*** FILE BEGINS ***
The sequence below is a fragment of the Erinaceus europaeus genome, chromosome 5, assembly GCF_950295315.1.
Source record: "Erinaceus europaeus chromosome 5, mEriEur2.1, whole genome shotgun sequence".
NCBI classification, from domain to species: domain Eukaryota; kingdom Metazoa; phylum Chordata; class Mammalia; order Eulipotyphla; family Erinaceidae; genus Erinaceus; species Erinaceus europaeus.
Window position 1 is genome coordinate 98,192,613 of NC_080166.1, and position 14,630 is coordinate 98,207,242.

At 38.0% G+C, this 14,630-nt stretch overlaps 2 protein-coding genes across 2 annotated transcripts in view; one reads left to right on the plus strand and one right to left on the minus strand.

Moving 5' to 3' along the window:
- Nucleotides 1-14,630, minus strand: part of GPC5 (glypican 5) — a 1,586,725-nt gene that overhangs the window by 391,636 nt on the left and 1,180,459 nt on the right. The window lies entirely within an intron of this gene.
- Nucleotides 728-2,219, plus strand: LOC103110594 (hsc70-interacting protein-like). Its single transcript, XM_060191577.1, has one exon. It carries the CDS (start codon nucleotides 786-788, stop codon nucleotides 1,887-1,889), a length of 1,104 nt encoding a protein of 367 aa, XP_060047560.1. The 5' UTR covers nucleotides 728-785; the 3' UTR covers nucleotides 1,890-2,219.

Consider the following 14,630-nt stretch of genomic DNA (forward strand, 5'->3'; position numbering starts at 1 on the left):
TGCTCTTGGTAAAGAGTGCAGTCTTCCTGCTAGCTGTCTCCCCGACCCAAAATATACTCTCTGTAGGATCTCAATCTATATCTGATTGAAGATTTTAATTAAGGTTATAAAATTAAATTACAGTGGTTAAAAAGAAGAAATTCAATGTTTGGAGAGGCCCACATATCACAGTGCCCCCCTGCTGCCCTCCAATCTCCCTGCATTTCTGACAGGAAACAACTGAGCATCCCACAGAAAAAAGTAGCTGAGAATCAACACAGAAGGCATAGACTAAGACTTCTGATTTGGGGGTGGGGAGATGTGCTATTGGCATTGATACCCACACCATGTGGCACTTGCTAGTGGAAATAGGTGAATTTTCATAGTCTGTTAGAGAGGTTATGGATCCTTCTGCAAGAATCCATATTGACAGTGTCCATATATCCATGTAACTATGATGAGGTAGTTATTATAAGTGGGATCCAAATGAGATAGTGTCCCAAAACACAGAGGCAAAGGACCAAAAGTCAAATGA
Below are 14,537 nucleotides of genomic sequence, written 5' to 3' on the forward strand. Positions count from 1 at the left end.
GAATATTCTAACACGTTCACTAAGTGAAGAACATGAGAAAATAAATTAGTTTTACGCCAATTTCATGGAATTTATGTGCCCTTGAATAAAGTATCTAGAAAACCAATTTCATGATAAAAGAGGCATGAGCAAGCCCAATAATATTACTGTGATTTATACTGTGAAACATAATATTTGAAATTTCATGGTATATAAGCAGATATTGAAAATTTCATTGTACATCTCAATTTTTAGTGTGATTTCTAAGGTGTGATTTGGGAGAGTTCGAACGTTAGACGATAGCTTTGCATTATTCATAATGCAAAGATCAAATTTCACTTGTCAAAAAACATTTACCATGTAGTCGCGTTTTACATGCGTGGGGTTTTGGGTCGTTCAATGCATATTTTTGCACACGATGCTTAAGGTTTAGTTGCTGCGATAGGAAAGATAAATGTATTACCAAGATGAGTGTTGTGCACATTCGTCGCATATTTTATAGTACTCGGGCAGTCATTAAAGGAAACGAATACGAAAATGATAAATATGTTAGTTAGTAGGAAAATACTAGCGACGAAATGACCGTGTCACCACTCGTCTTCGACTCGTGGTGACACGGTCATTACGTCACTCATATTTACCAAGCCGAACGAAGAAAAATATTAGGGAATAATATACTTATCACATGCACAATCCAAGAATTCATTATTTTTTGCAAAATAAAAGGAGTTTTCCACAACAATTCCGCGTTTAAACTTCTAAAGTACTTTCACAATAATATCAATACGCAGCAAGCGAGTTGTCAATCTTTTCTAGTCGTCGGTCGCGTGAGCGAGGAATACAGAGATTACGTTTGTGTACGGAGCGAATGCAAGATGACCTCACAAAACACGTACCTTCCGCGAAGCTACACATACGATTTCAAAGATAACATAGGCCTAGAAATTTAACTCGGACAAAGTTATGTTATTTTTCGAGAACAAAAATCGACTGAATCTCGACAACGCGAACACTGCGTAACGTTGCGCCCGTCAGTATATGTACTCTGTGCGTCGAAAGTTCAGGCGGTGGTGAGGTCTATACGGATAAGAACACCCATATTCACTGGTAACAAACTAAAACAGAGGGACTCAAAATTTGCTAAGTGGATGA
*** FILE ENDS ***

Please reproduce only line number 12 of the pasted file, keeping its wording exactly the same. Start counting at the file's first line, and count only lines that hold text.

GAATATTCTAACACGTTCACTAAGTGAAGAACATGAGAAAATAAATTAGTTTTACGCCAATTTCATGGAATTTATGTGCCCTTGAATAAAGTATCTAGAAAACCAATTTCATGATAAAAGAGGCATGAGCAAGCCCAATAATATTACTGTGATTTATACTGTGAAACATAATATTTGAAATTTCATGGTATATAAGCAGATATTGAAAATTTCATTGTACATCTCAATTTTTAGTGTGATTTCTAAGGTGTGATTTGGGAGAGTTCGAACGTTAGACGATAGCTTTGCATTATTCATAATGCAAAGATCAAATTTCACTTGTCAAAAAACATTTACCATGTAGTCGCGTTTTACATGCGTGGGGTTTTGGGTCGTTCAATGCATATTTTTGCACACGATGCTTAAGGTTTAGTTGCTGCGATAGGAAAGATAAATGTATTACCAAGATGAGTGTTGTGCACATTCGTCGCATATTTTATAGTACTCGGGCAGTCATTAAAGGAAACGAATACGAAAATGATAAATATGTTAGTTAGTAGGAAAATACTAGCGACGAAATGACCGTGTCACCACTCGTCTTCGACTCGTGGTGACACGGTCATTACGTCACTCATATTTACCAAGCCGAACGAAGAAAAATATTAGGGAATAATATACTTATCACATGCACAATCCAAGAATTCATTATTTTTTGCAAAATAAAAGGAGTTTTCCACAACAATTCCGCGTTTAAACTTCTAAAGTACTTTCACAATAATATCAATACGCAGCAAGCGAGTTGTCAATCTTTTCTAGTCGTCGGTCGCGTGAGCGAGGAATACAGAGATTACGTTTGTGTACGGAGCGAATGCAAGATGACCTCACAAAACACGTACCTTCCGCGAAGCTACACATACGATTTCAAAGATAACATAGGCCTAGAAATTTAACTCGGACAAAGTTATGTTATTTTTCGAGAACAAAAATCGACTGAATCTCGACAACGCGAACACTGCGTAACGTTGCGCCCGTCAGTATATGTACTCTGTGCGTCGAAAGTTCAGGCGGTGGTGAGGTCTATACGGATAAGAACACCCATATTCACTGGTAACAAACTAAAACAGAGGGACTCAAAATTTGCTAAGTGGATGA